Giulia Messina Dahlberg (University of Skövde, Sweden)
The study presented here is interested in understanding the ways in which social interaction in technology-mediated institutional settings is constrained and afforded by what Pennycook defines as ’critical moments’ in the educational experience. Learning Analytics is concerned with quantitatively harvesting individuals’ traces that can, qualitatively, be understood as instances of potential learning. This means that learning analytics, as a sort of middle space between educational research and technology, is the result of a series of assumptions that, in turn, create the standards that look for the learning experience. Drawing on Social Learning Analytics and on the concepts of heteroglossia, contingency and chaining, this paper critically discusses a methodology that allows the analysts, and ultimately learners and educators, to follow and visually represent the mobility of the learners-in-concert-with-tools across space, time and language varieties and modalities in technology-mediated communication. The empirical data focused on here is drawn from a large project which includes 40 hours of naturally occurring interactional materials, generated through screen recordings of online sessions of an Italian for Beginners course offered by a Swedish university in the videoconferencing platform Adobe Connect. Preliminary findings suggest that the environment, both in terms of what happens inside and outside the virtual learning site, is of primary importance when it comes to the organization of the interaction among individuals in terms of what becomes the participants’ focus during the encounters. A visual representation through a multivocal approach of this mobility of learners, topics and tools will, it is suggested, support learners, educators and designers in locating where and when in the interaction ’critical moments’ have occurred, in order to understand how such shifts in focus support or hinder the learning experience.
I wuz like oh taam to go to skool.” School diaries and blogs as spaces of languaging and learning
Annaliina Gynne (Mälardalen University, Sweden) & Sangeeta Bagga-Gupta (Jönköping University, Sweden)
This paper focuses on the language learning spaces that children are afforded and that they actively co-construct inside physical educational sites and in virtual settings in the 21st century. The study is a part of a larger Swedish Research Council supported project, DIMuL (Doing Identity in and through Multilingual Literacy Practices), where we have previously explored young people’s doing of multilingualism as well as social positioning inside and outside school contexts. Using a sociocultural theoretical lens on learning and communication, the project has examined the nature of languaging, meaning-making and identity work among a group of 11-13 year old ”multilinguals” across time and physical-virtual spaces. Data generated takes ethnographic perspectives, including netnography, as methodological points of departure. The central aim of the study is to investigate aspects of young people’s situated and distributed ways of engaging in self-reporting and identity work within the formal institutional practice of diary writing and private practices of personal blogging. In this study we specifically focus individual children’s languaging trajectories across physical and virtual language learning contexts by scrutinizing their school diaries and personal blogs, both of which can be considered spaces where individuals showcase their life agendas, such as self-concept, agency and emotions. Bridging the offline-online continuum and analytically discussing languaging, meaning-making and identity work in two different, yet interrelated framings, the study center-stages a multidimensional analysis of individuals’ language learning across contexts. In the paper, two issues are attended to: First, the chained interconnectedness of textual and other semiotic resources in writing in and across virtual and IRL spaces is explored as a dimension of languaging generally and language learning specifically. Second, from a Bakhtinian perspective, the paper illustrates and discusses the dialogical nature of school diaries and personal blogging as tools for self-exploration, reflection and confession, intertwining children’s private and public voices.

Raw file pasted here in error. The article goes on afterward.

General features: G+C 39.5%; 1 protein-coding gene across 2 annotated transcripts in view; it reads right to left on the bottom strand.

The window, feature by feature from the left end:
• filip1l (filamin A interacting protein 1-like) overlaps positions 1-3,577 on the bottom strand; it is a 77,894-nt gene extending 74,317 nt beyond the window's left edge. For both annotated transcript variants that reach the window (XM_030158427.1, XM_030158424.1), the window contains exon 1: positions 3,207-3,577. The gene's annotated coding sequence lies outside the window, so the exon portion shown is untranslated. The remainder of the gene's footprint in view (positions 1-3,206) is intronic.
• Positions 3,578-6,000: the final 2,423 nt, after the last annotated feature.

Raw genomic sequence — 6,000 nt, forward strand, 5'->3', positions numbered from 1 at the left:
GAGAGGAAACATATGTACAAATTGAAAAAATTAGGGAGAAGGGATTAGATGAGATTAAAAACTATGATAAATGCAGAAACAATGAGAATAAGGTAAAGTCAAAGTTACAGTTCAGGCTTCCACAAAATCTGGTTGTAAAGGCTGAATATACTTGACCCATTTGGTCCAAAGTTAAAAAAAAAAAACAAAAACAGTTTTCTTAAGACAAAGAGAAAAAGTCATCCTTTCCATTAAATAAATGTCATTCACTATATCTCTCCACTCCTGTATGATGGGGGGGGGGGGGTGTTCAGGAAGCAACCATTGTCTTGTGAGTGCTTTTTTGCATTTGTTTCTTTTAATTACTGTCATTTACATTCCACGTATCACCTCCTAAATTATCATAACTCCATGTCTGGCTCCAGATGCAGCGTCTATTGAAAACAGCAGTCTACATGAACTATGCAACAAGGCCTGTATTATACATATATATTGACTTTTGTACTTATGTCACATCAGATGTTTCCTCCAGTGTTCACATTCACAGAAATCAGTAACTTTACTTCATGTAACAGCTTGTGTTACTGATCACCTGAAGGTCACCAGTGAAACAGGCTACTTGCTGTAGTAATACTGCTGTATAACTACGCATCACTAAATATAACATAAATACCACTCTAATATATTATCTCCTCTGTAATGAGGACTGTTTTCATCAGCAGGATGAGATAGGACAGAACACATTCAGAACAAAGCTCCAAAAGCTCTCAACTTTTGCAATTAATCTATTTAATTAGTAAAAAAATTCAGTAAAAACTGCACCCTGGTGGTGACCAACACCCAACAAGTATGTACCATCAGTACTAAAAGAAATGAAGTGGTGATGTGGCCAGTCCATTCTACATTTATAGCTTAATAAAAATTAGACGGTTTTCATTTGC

Student activity types in social network sites – written bias, digital vernacular and sustainability
Sylvi Vigmo (University of Gothenburg, Sweden)